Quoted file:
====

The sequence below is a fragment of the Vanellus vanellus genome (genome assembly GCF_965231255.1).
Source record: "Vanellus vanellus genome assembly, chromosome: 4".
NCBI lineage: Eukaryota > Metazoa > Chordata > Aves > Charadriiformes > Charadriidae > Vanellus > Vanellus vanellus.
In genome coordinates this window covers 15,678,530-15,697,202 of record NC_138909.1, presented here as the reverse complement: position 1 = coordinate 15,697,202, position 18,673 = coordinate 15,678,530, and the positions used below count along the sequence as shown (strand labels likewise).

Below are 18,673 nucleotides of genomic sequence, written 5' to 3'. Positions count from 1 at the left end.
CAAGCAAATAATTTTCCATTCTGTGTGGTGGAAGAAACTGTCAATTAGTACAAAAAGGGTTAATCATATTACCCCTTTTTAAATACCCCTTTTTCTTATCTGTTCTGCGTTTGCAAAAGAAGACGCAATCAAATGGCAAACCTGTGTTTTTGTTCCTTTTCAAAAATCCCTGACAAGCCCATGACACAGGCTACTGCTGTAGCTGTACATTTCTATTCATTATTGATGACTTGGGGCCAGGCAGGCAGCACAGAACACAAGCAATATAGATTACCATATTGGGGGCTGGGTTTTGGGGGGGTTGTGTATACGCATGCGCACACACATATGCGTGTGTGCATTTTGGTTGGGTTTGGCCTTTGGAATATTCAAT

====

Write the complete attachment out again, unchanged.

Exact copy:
The sequence below is a fragment of the Vanellus vanellus genome (genome assembly GCF_965231255.1).
Source record: "Vanellus vanellus genome assembly, chromosome: 4".
NCBI lineage: Eukaryota > Metazoa > Chordata > Aves > Charadriiformes > Charadriidae > Vanellus > Vanellus vanellus.
In genome coordinates this window covers 15,678,530-15,697,202 of record NC_138909.1, presented here as the reverse complement: position 1 = coordinate 15,697,202, position 18,673 = coordinate 15,678,530, and the positions used below count along the sequence as shown (strand labels likewise).

Below are 18,673 nucleotides of genomic sequence, written 5' to 3'. Positions count from 1 at the left end.
CAAGCAAATAATTTTCCATTCTGTGTGGTGGAAGAAACTGTCAATTAGTACAAAAAGGGTTAATCATATTACCCCTTTTTAAATACCCCTTTTTCTTATCTGTTCTGCGTTTGCAAAAGAAGACGCAATCAAATGGCAAACCTGTGTTTTTGTTCCTTTTCAAAAATCCCTGACAAGCCCATGACACAGGCTACTGCTGTAGCTGTACATTTCTATTCATTATTGATGACTTGGGGCCAGGCAGGCAGCACAGAACACAAGCAATATAGATTACCATATTGGGGGCTGGGTTTTGGGGGGGTTGTGTATACGCATGCGCACACACATATGCGTGTGTGCATTTTGGTTGGGTTTGGCCTTTGGAATATTCAAT